4.11. Analysis of γH2AX Staining in c-Kit Positive Cells
1 × 106 c-kit positive cells or 5 × 106 BMCs stained with LSK antibodies were fixed and permeabilized with BD Cytofix/Cytoperm buffer for 30 min at room temperature. After washed with BD perm/Wash buffer twice, cells were incubated with anti-γH2AX (1:100) for 1 h and then stained with FITC goat anti-rabbit IgG for 30 min at room temperature. The MFI of γH2AX in c-kit positive cells was detected by flow cytometry.
4.12. Analysis of Intracellular ROS Levels
1 × 106 c-kit positive cells or 5 × 106 BMCs stained with LSK antibodies were stained with 2,7-dichlorodihydrofluorescein diacetate (DCFDA, Beyotime Biotechnology, Nanjing, China; 10 μΜ), MitoSox (Life Technologies, Grand Island, NY, USA; 10 μM), and dihydroethidium (DHE, Beyotime Biotechnology, Nanjing, China; 5 μM) for 20 min, 30 min, and 10 min, respectively, in a 37 °C water bath. The intracellular ROS levels of c-kit positive cells were analyzed by measuring the MFI of DCF, Mitosox, and DHE using a flow cytometer.
4.13. Analysis of SOD, GSH-PX, GSH, and CAT Activities
SOD, GSH-PX, GSH, and CAT enzymatic activities of c-kit positive cells were determined using the total superoxide dismutase assay kit with WST-8, total glutathione peroxidase assay kit, total glutathione assay kit, and catalase assay kit (Beyotime Institute of Biotechnology, Nanjing, China), respectively, according to the manufacturer’s instructions. Briefly, 1 × 106 c-kit positive cell lysate or homogenate was added into the detection buffer, and the maximum absorption wavelength was examined at 450, 340, 412, and 520 nm by the colorimetric method for the detection of enzymatic activities of SOD, GSH-PX, GSH, and CAT, respectively.
4.14. Quantitative Real-Time PCR
The total RNA of c-kit positive cells was extracted with TRIzol reagent (Life Technologies, Grand Island, NY, USA). Reverse transcription was performed with a Revert Aid First Strand cDNA Synthesis Kit (Thermo Scientific, Waltham, MA, USA), according to the manufacturer’s instructions. All PCRs were conducted under an ABI 7500 Sequence Detection System and GAPDH (Thermo, Waltham, MA, USA) was used as control. Three pairs of primers were designed for SOD2, CAT, and GSH, according to the sequences shown in a previous study [39
]. The forward primer sequence of SOD1 was AACCAGTTGTGTTGTCAGGAC, and its reverse primer sequence was CCACCATGTTTCTTAGAGTGAGG.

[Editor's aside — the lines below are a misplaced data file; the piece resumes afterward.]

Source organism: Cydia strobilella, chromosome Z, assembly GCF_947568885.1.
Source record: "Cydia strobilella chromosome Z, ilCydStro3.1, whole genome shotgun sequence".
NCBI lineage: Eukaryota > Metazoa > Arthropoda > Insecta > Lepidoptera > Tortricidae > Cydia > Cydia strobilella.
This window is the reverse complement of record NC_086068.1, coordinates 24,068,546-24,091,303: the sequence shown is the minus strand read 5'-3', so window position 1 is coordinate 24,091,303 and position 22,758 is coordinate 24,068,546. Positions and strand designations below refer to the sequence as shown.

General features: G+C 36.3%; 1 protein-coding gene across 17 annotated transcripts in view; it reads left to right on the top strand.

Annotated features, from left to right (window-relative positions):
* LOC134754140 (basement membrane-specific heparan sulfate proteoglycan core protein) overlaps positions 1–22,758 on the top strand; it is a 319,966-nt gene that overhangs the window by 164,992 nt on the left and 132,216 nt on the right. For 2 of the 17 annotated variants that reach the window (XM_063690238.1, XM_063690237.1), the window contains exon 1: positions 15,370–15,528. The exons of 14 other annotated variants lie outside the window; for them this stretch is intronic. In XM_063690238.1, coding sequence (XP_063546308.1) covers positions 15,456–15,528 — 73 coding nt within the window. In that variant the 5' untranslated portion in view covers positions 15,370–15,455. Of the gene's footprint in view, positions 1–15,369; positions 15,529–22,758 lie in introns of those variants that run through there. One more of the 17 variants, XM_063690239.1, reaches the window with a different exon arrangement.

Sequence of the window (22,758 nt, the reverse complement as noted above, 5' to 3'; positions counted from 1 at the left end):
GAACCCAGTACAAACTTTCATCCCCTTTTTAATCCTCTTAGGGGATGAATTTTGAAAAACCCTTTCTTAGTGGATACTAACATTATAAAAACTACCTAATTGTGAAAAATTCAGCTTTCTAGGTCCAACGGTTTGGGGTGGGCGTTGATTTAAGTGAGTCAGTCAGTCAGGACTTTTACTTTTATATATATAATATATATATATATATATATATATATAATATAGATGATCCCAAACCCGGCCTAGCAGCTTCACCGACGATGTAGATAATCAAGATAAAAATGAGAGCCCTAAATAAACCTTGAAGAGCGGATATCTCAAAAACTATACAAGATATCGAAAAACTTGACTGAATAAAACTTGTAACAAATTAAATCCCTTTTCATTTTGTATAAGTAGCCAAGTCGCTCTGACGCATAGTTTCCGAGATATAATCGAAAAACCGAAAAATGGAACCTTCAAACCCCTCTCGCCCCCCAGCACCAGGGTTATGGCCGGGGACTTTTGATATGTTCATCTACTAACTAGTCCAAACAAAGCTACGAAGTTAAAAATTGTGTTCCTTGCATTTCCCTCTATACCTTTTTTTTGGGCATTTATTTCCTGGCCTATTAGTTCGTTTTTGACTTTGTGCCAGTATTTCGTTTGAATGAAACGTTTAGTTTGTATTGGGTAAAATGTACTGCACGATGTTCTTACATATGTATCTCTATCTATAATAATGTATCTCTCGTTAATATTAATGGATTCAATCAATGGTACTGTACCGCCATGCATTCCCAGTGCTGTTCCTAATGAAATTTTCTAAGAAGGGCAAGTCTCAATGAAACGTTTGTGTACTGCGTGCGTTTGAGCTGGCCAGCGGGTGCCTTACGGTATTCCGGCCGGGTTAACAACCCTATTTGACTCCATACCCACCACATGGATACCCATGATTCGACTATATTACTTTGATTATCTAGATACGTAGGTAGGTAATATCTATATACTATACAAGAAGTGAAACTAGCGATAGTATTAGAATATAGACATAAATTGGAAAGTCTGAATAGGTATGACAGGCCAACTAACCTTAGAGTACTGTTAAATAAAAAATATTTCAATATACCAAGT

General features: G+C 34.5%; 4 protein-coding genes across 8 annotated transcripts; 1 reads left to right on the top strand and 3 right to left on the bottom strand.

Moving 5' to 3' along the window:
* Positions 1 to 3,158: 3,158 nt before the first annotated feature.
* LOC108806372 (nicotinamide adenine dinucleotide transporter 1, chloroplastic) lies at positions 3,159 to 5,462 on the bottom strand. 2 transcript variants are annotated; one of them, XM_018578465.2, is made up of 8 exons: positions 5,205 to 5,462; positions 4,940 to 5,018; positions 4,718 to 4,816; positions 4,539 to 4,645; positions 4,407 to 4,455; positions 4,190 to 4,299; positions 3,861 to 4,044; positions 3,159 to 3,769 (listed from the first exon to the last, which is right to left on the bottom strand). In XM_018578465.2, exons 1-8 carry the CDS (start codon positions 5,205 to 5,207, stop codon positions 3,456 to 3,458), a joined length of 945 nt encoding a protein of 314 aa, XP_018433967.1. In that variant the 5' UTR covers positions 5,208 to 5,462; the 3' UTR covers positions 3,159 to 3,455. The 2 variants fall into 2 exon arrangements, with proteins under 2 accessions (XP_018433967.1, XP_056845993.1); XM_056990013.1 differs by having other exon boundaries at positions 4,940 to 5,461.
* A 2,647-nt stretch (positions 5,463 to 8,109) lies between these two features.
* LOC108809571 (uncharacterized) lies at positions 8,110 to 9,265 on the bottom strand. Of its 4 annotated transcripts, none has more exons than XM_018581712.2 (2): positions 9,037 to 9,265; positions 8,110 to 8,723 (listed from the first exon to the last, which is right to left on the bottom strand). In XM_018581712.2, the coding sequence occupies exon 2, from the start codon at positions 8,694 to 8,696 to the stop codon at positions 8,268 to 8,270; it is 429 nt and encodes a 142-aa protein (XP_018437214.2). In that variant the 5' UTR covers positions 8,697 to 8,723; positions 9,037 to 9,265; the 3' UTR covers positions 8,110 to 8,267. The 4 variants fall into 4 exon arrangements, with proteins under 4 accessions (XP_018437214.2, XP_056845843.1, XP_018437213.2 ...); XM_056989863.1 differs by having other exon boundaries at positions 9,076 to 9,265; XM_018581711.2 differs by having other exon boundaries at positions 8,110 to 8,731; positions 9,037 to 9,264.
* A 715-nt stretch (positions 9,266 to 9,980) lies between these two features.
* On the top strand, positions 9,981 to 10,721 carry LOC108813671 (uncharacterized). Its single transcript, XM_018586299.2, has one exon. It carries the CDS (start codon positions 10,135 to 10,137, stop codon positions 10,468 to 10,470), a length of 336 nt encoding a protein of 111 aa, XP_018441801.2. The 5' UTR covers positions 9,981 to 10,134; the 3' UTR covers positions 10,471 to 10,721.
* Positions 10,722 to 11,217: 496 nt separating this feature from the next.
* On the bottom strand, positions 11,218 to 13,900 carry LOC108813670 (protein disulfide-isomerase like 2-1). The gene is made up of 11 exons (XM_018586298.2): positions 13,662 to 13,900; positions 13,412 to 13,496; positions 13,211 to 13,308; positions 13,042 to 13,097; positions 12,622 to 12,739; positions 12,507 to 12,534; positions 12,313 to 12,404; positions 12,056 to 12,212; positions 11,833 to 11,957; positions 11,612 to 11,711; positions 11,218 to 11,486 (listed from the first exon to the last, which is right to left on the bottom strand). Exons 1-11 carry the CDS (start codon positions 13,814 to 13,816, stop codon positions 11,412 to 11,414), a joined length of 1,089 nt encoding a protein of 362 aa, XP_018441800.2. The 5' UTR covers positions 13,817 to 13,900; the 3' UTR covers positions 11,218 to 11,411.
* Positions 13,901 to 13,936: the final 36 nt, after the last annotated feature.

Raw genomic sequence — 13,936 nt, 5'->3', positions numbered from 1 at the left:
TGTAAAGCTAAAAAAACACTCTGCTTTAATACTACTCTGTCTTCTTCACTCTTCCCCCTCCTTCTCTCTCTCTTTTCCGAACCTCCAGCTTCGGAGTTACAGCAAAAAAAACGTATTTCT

4.15. Preparation and Component Identification of CE
RE-CE was purchased from ICTORY Biological Technology Co., Ltd. (Xi’an, China). The raw materials of coriander herbs were dried without access to direct sunlight after copious washing in running water. The dried materials were ground into a fine power and passed through a 40-mesh sieve. This powered product (500 g) was submitted to extraction with aquaous ethanol (30%, 5 L) in a shaker at 60 °C for 2 h. The extract waste was filtered out and the solution was concentrated by a rotary evaporator and dried under vacuum. The extract was stored at 4 °C for further use. LC/MS analyses were performed on a Shimadzu LC-30AD liquid chromatography interfaced with an IT-TOF mass spectrometer (Shimadzu Corp., Kyoto, Japan) with electrospray ionization. An ACOUITY UPLC BEH-C18 Column (1.7 μm) was used. The column temperature was 40 °C and the elution velocity was 0.3 mL/min. The sample extracts were analyzed using a gradient program, and the mobile phase consisted of 0.1% formic acid in water (solvent A) and HPLC grade methanol (solvent B). The gradient program consisted of: 5% B for 0 min, 95% B for 50 min, and 95% B for 60 min. The nebulizer gas flow rate was 1.5 L/min. CDL and block heater temperatures were both 200 °C. The spray and detector voltages were 4.5 and 1.58 kV, respectively. The scan time and mass range were 1.5 s and 50–1000 m/z, respectively. The injected volume was 2 μL.
4.16. Statistical Analysis
Statistical analysis was performed using GraphPad Prism 5 software (GraphPad Prism Software Inc., La Zolla, CA, USA) with an unpaired t test (two-tails) and Welch’s correction t-test for mean comparisons. Survival rates were analyzed with the Kaplan Meier method and Log rank test. Data are presented as means ± SEM, and differences were considered statistically significant at p < 0.05.